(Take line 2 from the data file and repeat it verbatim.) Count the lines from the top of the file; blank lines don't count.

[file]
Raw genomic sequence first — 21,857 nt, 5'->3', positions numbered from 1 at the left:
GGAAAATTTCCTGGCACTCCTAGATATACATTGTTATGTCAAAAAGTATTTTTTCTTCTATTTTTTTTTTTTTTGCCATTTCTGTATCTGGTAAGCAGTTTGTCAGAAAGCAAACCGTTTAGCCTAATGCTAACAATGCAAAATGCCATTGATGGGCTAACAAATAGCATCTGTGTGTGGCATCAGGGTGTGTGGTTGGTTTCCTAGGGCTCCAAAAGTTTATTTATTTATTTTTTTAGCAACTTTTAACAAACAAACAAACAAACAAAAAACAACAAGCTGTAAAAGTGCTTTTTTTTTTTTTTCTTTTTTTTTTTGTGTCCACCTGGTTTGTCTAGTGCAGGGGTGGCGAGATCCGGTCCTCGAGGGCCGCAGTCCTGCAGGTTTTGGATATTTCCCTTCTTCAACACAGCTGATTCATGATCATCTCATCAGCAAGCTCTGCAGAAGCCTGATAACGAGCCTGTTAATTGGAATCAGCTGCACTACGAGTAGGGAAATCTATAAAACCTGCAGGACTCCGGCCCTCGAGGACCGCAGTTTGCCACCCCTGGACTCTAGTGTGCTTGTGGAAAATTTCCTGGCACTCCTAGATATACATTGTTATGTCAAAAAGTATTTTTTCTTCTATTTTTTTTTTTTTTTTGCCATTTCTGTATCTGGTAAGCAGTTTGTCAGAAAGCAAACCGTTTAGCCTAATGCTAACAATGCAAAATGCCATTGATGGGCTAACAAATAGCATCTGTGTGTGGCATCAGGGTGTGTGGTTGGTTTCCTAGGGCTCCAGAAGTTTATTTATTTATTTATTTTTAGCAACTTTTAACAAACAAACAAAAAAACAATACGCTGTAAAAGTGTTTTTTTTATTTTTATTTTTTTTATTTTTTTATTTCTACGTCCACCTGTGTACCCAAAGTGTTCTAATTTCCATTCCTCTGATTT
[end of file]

GGAAAATTTCCTGGCACTCCTAGATATACATTGTTATGTCAAAAAGTATTTTTTCTTCTATTTTTTTTTTTTTTGCCATTTCTGTATCTGGTAAGCAGTTTGTCAGAAAGCAAACCGTTTAGCCTAATGCTAACAATGCAAAATGCCATTGATGGGCTAACAAATAGCATCTGTGTGTGGCATCAGGGTGTGTGGTTGGTTTCCTAGGGCTCCAAAAGTTTATTTATTTATTTTTTTAGCAACTTTTAACAAACAAACAAACAAACAAAAAACAACAAGCTGTAAAAGTGCTTTTTTTTTTTTTTCTTTTTTTTTTTGTGTCCACCTGGTTTGTCTAGTGCAGGGGTGGCGAGATCCGGTCCTCGAGGGCCGCAGTCCTGCAGGTTTTGGATATTTCCCTTCTTCAACACAGCTGATTCATGATCATCTCATCAGCAAGCTCTGCAGAAGCCTGATAACGAGCCTGTTAATTGGAATCAGCTGCACTACGAGTAGGGAAATCTATAAAACCTGCAGGACTCCGGCCCTCGAGGACCGCAGTTTGCCACCCCTGGACTCTAGTGTGCTTGTGGAAAATTTCCTGGCACTCCTAGATATACATTGTTATGTCAAAAAGTATTTTTTCTTCTATTTTTTTTTTTTTTTTGCCATTTCTGTATCTGGTAAGCAGTTTGTCAGAAAGCAAACCGTTTAGCCTAATGCTAACAATGCAAAATGCCATTGATGGGCTAACAAATAGCATCTGTGTGTGGCATCAGGGTGTGTGGTTGGTTTCCTAGGGCTCCAGAAGTTTATTTATTTATTTATTTTTAGCAACTTTTAACAAACAAACAAAAAAACAATACGCTGTAAAAGTGTTTTTTTTATTTTTATTTTTTTTATTTTTTTATTTCTACGTCCACCTGTGTACCCAAAGTGTTCTAATTTCCATTCCTCTGATTT